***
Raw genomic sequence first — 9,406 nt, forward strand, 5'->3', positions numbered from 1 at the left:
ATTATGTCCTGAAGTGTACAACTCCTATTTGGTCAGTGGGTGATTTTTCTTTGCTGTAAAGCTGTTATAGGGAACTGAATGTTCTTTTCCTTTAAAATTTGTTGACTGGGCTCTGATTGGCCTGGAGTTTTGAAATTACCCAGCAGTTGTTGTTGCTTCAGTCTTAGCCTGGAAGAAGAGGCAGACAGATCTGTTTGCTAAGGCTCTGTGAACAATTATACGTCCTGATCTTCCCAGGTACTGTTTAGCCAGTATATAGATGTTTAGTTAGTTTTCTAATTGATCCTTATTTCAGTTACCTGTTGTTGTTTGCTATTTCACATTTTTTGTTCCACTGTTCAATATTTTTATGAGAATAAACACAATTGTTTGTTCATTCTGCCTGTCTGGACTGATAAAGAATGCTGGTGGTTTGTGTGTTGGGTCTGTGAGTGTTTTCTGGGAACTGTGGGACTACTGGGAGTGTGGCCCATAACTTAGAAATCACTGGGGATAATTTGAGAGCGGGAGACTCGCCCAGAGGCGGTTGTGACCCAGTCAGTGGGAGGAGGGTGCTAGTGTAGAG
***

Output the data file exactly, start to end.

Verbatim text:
Raw genomic sequence first — 9,406 nt, forward strand, 5'->3', positions numbered from 1 at the left:
ATTATGTCCTGAAGTGTACAACTCCTATTTGGTCAGTGGGTGATTTTTCTTTGCTGTAAAGCTGTTATAGGGAACTGAATGTTCTTTTCCTTTAAAATTTGTTGACTGGGCTCTGATTGGCCTGGAGTTTTGAAATTACCCAGCAGTTGTTGTTGCTTCAGTCTTAGCCTGGAAGAAGAGGCAGACAGATCTGTTTGCTAAGGCTCTGTGAACAATTATACGTCCTGATCTTCCCAGGTACTGTTTAGCCAGTATATAGATGTTTAGTTAGTTTTCTAATTGATCCTTATTTCAGTTACCTGTTGTTGTTTGCTATTTCACATTTTTTGTTCCACTGTTCAATATTTTTATGAGAATAAACACAATTGTTTGTTCATTCTGCCTGTCTGGACTGATAAAGAATGCTGGTGGTTTGTGTGTTGGGTCTGTGAGTGTTTTCTGGGAACTGTGGGACTACTGGGAGTGTGGCCCATAACTTAGAAATCACTGGGGATAATTTGAGAGCGGGAGACTCGCCCAGAGGCGGTTGTGACCCAGTCAGTGGGAGGAGGGTGCTAGTGTAGAG